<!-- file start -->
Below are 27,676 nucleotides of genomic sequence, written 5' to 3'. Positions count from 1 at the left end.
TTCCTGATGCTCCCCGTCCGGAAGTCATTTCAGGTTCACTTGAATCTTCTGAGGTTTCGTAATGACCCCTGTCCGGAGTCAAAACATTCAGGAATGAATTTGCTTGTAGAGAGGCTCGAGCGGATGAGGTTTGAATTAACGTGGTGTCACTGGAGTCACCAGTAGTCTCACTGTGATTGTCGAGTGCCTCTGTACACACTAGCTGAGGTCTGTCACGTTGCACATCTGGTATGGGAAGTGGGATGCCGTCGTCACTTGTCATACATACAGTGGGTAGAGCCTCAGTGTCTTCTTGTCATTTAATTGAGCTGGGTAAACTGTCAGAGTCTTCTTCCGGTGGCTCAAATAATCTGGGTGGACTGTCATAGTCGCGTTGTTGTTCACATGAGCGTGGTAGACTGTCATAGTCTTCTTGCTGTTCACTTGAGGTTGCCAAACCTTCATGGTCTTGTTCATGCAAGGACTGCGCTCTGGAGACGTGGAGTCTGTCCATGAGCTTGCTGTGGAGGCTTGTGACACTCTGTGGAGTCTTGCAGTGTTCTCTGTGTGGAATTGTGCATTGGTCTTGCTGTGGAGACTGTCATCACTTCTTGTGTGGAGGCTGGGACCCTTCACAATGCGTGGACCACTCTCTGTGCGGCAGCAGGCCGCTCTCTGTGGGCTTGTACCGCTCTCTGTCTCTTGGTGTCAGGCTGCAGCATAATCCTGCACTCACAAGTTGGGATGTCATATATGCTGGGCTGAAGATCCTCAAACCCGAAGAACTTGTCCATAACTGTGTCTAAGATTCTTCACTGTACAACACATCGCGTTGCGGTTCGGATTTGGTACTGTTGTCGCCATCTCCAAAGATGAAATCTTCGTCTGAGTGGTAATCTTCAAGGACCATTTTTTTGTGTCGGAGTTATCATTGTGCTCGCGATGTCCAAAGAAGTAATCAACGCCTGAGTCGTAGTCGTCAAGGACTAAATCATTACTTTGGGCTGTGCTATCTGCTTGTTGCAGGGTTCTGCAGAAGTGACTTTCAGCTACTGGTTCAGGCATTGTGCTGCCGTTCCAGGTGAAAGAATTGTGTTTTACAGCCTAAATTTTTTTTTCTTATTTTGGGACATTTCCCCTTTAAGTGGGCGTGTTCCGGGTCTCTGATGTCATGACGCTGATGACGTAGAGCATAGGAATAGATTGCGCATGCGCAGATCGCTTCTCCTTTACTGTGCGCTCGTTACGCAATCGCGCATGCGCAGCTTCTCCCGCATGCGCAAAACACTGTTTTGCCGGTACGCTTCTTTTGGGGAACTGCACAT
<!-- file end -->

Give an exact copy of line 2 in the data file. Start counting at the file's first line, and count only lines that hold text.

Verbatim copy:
TTCCTGATGCTCCCCGTCCGGAAGTCATTTCAGGTTCACTTGAATCTTCTGAGGTTTCGTAATGACCCCTGTCCGGAGTCAAAACATTCAGGAATGAATTTGCTTGTAGAGAGGCTCGAGCGGATGAGGTTTGAATTAACGTGGTGTCACTGGAGTCACCAGTAGTCTCACTGTGATTGTCGAGTGCCTCTGTACACACTAGCTGAGGTCTGTCACGTTGCACATCTGGTATGGGAAGTGGGATGCCGTCGTCACTTGTCATACATACAGTGGGTAGAGCCTCAGTGTCTTCTTGTCATTTAATTGAGCTGGGTAAACTGTCAGAGTCTTCTTCCGGTGGCTCAAATAATCTGGGTGGACTGTCATAGTCGCGTTGTTGTTCACATGAGCGTGGTAGACTGTCATAGTCTTCTTGCTGTTCACTTGAGGTTGCCAAACCTTCATGGTCTTGTTCATGCAAGGACTGCGCTCTGGAGACGTGGAGTCTGTCCATGAGCTTGCTGTGGAGGCTTGTGACACTCTGTGGAGTCTTGCAGTGTTCTCTGTGTGGAATTGTGCATTGGTCTTGCTGTGGAGACTGTCATCACTTCTTGTGTGGAGGCTGGGACCCTTCACAATGCGTGGACCACTCTCTGTGCGGCAGCAGGCCGCTCTCTGTGGGCTTGTACCGCTCTCTGTCTCTTGGTGTCAGGCTGCAGCATAATCCTGCACTCACAAGTTGGGATGTCATATATGCTGGGCTGAAGATCCTCAAACCCGAAGAACTTGTCCATAACTGTGTCTAAGATTCTTCACTGTACAACACATCGCGTTGCGGTTCGGATTTGGTACTGTTGTCGCCATCTCCAAAGATGAAATCTTCGTCTGAGTGGTAATCTTCAAGGACCATTTTTTTGTGTCGGAGTTATCATTGTGCTCGCGATGTCCAAAGAAGTAATCAACGCCTGAGTCGTAGTCGTCAAGGACTAAATCATTACTTTGGGCTGTGCTATCTGCTTGTTGCAGGGTTCTGCAGAAGTGACTTTCAGCTACTGGTTCAGGCATTGTGCTGCCGTTCCAGGTGAAAGAATTGTGTTTTACAGCCTAAATTTTTTTTTCTTATTTTGGGACATTTCCCCTTTAAGTGGGCGTGTTCCGGGTCTCTGATGTCATGACGCTGATGACGTAGAGCATAGGAATAGATTGCGCATGCGCAGATCGCTTCTCCTTTACTGTGCGCTCGTTACGCAATCGCGCATGCGCAGCTTCTCCCGCATGCGCAAAACACTGTTTTGCCGGTACGCTTCTTTTGGGGAACTGCACAT